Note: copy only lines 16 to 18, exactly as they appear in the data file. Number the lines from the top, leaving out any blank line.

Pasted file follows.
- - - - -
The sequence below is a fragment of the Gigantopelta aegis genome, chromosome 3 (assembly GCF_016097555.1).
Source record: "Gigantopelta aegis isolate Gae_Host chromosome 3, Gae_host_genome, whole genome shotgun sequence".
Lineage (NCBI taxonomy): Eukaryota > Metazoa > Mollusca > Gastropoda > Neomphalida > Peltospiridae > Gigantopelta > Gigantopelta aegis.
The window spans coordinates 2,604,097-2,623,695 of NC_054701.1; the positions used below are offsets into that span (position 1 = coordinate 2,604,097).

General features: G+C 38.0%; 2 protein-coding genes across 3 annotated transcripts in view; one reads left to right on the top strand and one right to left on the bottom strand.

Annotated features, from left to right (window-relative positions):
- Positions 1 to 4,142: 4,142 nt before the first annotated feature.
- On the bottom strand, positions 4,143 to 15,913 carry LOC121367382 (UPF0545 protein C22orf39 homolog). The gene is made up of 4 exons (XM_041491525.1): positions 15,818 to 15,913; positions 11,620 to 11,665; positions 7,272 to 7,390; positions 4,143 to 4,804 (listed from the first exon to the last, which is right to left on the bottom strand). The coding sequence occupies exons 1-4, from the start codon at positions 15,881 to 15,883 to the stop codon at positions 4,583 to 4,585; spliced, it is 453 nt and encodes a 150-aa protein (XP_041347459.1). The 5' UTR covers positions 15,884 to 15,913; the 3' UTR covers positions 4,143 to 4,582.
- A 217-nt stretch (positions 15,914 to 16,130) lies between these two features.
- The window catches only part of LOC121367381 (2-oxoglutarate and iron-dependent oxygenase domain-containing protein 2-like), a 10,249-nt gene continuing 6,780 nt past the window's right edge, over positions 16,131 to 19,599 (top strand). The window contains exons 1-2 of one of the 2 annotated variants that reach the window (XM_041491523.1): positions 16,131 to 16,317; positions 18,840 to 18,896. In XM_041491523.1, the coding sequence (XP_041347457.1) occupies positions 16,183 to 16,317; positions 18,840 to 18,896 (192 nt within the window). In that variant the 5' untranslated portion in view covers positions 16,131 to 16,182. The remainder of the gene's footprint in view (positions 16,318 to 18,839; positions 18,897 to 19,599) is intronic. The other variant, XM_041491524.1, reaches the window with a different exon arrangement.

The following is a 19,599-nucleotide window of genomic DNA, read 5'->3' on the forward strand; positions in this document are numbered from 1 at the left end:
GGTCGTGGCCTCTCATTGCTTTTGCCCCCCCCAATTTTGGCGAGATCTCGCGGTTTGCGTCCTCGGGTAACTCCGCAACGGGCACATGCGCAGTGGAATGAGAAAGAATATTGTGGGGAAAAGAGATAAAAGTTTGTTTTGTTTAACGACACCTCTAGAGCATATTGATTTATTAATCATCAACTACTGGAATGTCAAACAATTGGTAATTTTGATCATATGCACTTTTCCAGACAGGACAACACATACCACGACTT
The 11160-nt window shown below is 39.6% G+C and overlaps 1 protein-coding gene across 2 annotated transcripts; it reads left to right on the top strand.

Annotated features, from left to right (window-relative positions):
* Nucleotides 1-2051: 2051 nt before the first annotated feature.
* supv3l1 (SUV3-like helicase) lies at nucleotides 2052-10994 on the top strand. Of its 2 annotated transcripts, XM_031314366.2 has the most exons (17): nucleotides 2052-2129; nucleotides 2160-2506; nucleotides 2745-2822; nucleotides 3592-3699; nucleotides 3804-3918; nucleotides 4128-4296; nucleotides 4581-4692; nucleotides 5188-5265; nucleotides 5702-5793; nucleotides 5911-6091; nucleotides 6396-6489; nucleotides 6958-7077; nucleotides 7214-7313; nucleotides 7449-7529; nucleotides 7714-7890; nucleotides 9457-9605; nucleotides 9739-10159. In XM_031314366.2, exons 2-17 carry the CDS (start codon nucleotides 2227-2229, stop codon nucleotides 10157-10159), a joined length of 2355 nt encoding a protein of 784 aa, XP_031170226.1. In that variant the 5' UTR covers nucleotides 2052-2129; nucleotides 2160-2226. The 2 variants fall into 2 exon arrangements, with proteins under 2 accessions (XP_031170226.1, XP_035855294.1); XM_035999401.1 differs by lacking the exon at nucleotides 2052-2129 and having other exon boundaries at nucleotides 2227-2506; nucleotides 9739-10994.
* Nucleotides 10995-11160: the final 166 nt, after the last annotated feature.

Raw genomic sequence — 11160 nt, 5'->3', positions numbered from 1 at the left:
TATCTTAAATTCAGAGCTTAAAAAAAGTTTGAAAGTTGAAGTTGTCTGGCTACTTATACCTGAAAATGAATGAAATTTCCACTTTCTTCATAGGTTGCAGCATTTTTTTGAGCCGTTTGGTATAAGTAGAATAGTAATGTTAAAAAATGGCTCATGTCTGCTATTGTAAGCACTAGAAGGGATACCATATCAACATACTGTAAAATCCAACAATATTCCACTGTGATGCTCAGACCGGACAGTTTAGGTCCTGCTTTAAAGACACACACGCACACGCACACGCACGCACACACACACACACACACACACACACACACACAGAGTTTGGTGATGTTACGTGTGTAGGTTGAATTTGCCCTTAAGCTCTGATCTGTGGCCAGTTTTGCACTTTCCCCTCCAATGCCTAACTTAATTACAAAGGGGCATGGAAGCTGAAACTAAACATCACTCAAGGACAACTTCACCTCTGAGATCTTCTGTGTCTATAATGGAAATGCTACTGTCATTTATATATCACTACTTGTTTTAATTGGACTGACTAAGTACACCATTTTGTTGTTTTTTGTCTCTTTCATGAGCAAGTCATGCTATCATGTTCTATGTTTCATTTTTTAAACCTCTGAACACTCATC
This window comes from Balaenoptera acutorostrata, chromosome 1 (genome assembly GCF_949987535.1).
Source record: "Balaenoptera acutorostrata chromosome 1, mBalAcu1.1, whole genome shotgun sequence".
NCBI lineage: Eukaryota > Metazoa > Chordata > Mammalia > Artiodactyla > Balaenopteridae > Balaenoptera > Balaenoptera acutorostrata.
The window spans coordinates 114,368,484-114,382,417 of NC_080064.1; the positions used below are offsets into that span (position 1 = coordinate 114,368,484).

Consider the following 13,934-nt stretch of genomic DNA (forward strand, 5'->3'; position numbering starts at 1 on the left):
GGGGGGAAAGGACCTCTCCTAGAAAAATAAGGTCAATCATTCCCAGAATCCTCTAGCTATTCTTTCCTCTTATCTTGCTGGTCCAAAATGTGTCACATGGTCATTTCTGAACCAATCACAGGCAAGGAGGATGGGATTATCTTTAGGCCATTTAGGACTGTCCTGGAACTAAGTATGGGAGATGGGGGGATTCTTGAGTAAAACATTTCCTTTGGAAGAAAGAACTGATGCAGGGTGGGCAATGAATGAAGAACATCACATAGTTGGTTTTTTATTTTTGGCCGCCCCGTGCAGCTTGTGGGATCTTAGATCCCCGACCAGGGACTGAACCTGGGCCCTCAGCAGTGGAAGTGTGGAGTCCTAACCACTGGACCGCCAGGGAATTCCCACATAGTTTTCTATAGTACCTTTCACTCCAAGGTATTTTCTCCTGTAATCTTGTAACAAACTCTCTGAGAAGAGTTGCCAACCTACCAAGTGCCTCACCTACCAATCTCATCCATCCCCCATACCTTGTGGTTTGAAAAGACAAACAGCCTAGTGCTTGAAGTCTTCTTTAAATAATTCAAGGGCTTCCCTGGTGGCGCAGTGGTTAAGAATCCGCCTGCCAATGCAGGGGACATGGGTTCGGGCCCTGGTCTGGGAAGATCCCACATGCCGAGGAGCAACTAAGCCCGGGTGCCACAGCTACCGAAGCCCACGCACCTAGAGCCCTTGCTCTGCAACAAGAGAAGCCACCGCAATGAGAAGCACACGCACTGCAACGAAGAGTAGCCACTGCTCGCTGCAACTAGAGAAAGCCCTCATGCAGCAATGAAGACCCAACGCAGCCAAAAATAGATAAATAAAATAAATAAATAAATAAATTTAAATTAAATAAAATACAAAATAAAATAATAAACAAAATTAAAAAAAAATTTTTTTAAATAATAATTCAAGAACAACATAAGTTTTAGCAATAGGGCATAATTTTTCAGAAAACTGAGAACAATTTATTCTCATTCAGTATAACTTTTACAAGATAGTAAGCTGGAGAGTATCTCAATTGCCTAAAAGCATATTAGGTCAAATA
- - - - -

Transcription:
* supv3l1 (SUV3-like helicase) lies at nucleotides 2052-10994 on the top strand. Of its 2 annotated transcripts, XM_031314366.2 has the most exons (17): nucleotides 2052-2129; nucleotides 2160-2506; nucleotides 2745-2822; nucleotides 3592-3699; nucleotides 3804-3918; nucleotides 4128-4296; nucleotides 4581-4692; nucleotides 5188-5265; nucleotides 5702-5793; nucleotides 5911-6091; nucleotides 6396-6489; nucleotides 6958-7077; nucleotides 7214-7313; nucleotides 7449-7529; nucleotides 7714-7890; nucleotides 9457-9605; nucleotides 9739-10159. In XM_031314366.2, exons 2-17 carry the CDS (start codon nucleotides 2227-2229, stop codon nucleotides 10157-10159), a joined length of 2355 nt encoding a protein of 784 aa, XP_031170226.1. In that variant the 5' UTR covers nucleotides 2052-2129; nucleotides 2160-2226. The 2 variants fall into 2 exon arrangements, with proteins under 2 accessions (XP_031170226.1, XP_035855294.1); XM_035999401.1 differs by lacking the exon at nucleotides 2052-2129 and having other exon boundaries at nucleotides 2227-2506; nucleotides 9739-10994.
* Nucleotides 10995-11160: the final 166 nt, after the last annotated feature.

Raw genomic sequence — 11160 nt, 5'->3', positions numbered from 1 at the left: